I thought he was dead, but no. Garry Wills has a new book out, and he’s making the rounds on TV talk shows. The new Wills is the old Wills, which means the liberal Catholic who is angry at the Church.
Why Priests? falls below his usual low standards. The main thesis is that priests ruin everything. They’re power-hungry monsters who’ve taken over the Church, destroying the affirming, companionable, and egalitarian message of Jesus. Moreover, the priestly fixation on ritual sacrifice adds a bloodthirsty, prosecutorial, and altogether primitive cast to Christianity, which Garry Wills promises to deliver us from, restoring for the first time in two millennia the original spirit of Jesus and his followers.
How did this terrible fall from original purity happen? The culprit is the Letter to the Hebrews. As Wills points out, the documents that make up the New Testament mention “presbyters” (elders), “deacons,” and “bishops” (overseers) as offices or functions. But the office of priest isn’t mentioned—except in Hebrews.
This isn’t altogether true. The New Testament often puts Jesus into the framework of the priestly function of sacrificial offering. For example, the gospels have Jesus saying that if the Temple is destroyed, he will rebuild it in three days. It’s a verse that puts his death and resurrection into the context of the rituals of sacrifice. I Peter speaks of Jesus as a sacrificial lamb without blemish. 2 Corinthians refers to the cleansing blood of Christ. Revelation is full of temple imagery.
Only a flat-footed literalism can imagine that the Christian tradition developed its robust theology and practice of the priestly office solely out of the Letter to the Hebrews. But that’s the way Wills makes his argument.
In the Letter to the Hebrews we read that Jesus is the source of eternal salvation, “having been designated by God a high priest according to the order of Melchizedek.” This passage, which is emblazoned across the front of St. Peter’s in Rome, serves as one of the many scriptural texts that have encouraged Christians to interpret the saving work of Christ by way of the Old Testament laws of ritual sacrifice.
In that sense Wills is quite right. Although sacrificial imagery echoes in a great deal of the New Testament, it’s the Letter to the Hebrews that draws together the threads and makes explicit many Old Testament themes. Although Catholic theology is not built on proof texts, the tradition returns again and again to Hebrews, and especially references to Melchizedek, to adumbrate its theology (theologies, actually) of the priesthood.
What, then, does Wills propose to do? Our progressive knight in shining armor will of course slay the dragon. In the central chapter of the book, Wills engages in the comical exercise of “proving” that the appeals to Melchizedek in Hebrews are “fallacious on several layers.”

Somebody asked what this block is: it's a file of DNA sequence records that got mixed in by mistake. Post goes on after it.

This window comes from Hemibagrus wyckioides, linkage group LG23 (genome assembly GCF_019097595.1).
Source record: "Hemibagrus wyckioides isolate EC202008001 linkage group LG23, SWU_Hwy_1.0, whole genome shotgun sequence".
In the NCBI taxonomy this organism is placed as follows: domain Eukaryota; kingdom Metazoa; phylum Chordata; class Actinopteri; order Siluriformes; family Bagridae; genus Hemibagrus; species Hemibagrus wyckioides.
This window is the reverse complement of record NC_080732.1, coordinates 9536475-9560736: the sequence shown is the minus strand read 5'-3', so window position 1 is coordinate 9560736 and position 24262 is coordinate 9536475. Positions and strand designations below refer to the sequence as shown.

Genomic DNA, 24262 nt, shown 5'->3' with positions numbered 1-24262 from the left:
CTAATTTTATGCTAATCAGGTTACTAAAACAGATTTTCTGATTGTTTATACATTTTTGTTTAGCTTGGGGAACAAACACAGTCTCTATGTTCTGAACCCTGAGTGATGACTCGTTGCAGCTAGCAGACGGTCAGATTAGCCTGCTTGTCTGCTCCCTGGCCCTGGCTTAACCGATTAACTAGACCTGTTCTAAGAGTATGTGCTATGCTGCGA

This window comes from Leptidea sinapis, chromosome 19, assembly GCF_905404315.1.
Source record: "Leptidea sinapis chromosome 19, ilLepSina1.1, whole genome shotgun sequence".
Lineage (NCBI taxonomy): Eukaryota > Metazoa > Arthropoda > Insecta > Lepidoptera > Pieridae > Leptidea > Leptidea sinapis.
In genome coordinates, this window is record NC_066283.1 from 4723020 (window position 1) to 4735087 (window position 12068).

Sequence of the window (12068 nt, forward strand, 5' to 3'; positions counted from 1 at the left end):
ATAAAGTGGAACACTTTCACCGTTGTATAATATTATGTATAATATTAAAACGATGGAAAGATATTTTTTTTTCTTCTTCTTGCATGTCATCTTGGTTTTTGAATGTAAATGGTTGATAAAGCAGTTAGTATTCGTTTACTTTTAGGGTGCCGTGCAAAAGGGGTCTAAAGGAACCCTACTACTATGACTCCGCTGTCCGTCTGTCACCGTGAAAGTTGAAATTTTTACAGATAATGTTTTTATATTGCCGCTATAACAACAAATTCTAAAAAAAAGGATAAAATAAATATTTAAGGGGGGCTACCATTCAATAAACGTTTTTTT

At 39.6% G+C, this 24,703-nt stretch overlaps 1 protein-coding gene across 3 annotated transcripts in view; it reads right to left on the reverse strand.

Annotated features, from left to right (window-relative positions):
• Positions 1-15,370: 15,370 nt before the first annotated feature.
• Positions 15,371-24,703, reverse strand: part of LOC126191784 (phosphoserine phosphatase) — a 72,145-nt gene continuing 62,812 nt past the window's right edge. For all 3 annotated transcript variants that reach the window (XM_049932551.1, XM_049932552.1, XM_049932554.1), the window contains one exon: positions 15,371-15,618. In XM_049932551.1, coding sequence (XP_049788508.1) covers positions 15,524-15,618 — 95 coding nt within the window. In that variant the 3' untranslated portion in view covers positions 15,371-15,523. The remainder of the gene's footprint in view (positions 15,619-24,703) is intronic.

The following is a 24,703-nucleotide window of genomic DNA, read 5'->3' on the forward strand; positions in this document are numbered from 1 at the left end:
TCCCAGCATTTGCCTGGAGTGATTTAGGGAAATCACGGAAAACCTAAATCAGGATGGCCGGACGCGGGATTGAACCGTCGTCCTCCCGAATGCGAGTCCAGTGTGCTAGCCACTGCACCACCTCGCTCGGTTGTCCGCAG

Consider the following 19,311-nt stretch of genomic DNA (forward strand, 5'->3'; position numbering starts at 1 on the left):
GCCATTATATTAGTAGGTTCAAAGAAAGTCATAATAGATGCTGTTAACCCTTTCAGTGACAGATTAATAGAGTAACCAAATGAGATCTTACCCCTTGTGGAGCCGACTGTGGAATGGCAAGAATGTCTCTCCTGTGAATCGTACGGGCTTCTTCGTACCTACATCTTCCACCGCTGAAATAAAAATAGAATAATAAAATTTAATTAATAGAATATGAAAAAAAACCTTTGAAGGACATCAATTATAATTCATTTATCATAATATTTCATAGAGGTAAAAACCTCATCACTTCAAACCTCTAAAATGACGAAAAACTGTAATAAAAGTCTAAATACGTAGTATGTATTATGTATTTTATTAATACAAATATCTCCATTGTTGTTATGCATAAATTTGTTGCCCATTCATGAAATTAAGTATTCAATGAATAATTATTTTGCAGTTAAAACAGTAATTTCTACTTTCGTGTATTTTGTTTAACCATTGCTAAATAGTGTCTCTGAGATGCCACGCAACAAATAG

For example, Wills points out that Melchizedek is described in Hebrews as an eternal priest. But wait, he writes, Jesus is also called “a priest forever.” Is this not a contradiction, he asks? In another section he observes that Hebrews emphasizes that Melchizedek “had no lineage, no predecessors or successors,” but then goes on to describe Jesus is in the line of Melchizedek, which is to say his successor. Yet another contradiction!
To these sophomoric demonstrations of rustic illogic, Wills “proves” that Hebrews is “wrong” about Melchizedek. The author of Hebrews reads and uses the Bible with the “capricousness” one tends to find in the rabbinic and other ancient sources. Moreover, modern historical knowledge has conclusively demonstrated, says Wills, that Melchizedek was a priest of the Canaanite god, and so the whole letter is based on the ridiculous mistake of making a pagan priest the source of the Catholic priesthood. Gotcha yet again.
Oy vey. What is one to make of Garry Wills?
Some years ago I reviewed his book, Papal Sin: Structures of Deceit. It’s a tendentious tissue of half-truths that, taken as a whole, amounts to willful distortion, which is quite ironic in a book that self-righteously presents itself as exposing the Church’s lies. There’s a lot of angry bluster in Garry Wills, but little else.
Recently, he was being particularly adolescent on the Colbert Report, leading Fr. Matt Malone, S.J., to make the following comment on the America website: “It is not really Mr. Wills’s unorthodox views that give us cause to question his Christian commitment; it is his manifest lack of charity.”
But his books play an important ideological role, which is why this inflated man continues to have currency. In America, Christianity remains a powerful cultural and political force, and Catholicism is often its most visible institutional form. For progressives of all stripes, it’s therefore ideologically important to discredit Christianity and Catholicism. That’s what Garry Wills sells.
R.R. Reno is Editor of First Things. He is the general editor of the Brazos Theological Commentary on the Bible and author of the volume on Genesis. His previous “On the Square” articles can be found here.
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